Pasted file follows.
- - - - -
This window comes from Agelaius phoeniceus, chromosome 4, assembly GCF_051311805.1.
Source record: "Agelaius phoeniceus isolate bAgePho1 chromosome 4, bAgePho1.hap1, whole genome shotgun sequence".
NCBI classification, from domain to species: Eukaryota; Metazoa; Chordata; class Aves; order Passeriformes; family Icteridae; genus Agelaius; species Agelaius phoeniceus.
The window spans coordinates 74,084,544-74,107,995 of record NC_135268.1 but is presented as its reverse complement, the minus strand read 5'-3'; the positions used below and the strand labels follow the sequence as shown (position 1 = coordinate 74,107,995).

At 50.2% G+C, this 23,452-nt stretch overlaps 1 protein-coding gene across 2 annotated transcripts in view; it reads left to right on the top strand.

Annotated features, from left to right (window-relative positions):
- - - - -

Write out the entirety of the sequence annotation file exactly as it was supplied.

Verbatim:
This window comes from Agelaius phoeniceus, chromosome 4, assembly GCF_051311805.1.
Source record: "Agelaius phoeniceus isolate bAgePho1 chromosome 4, bAgePho1.hap1, whole genome shotgun sequence".
NCBI classification, from domain to species: Eukaryota; Metazoa; Chordata; class Aves; order Passeriformes; family Icteridae; genus Agelaius; species Agelaius phoeniceus.
The window spans coordinates 74,084,544-74,107,995 of record NC_135268.1 but is presented as its reverse complement, the minus strand read 5'-3'; the positions used below and the strand labels follow the sequence as shown (position 1 = coordinate 74,107,995).

At 50.2% G+C, this 23,452-nt stretch overlaps 1 protein-coding gene across 2 annotated transcripts in view; it reads left to right on the top strand.

Annotated features, from left to right (window-relative positions):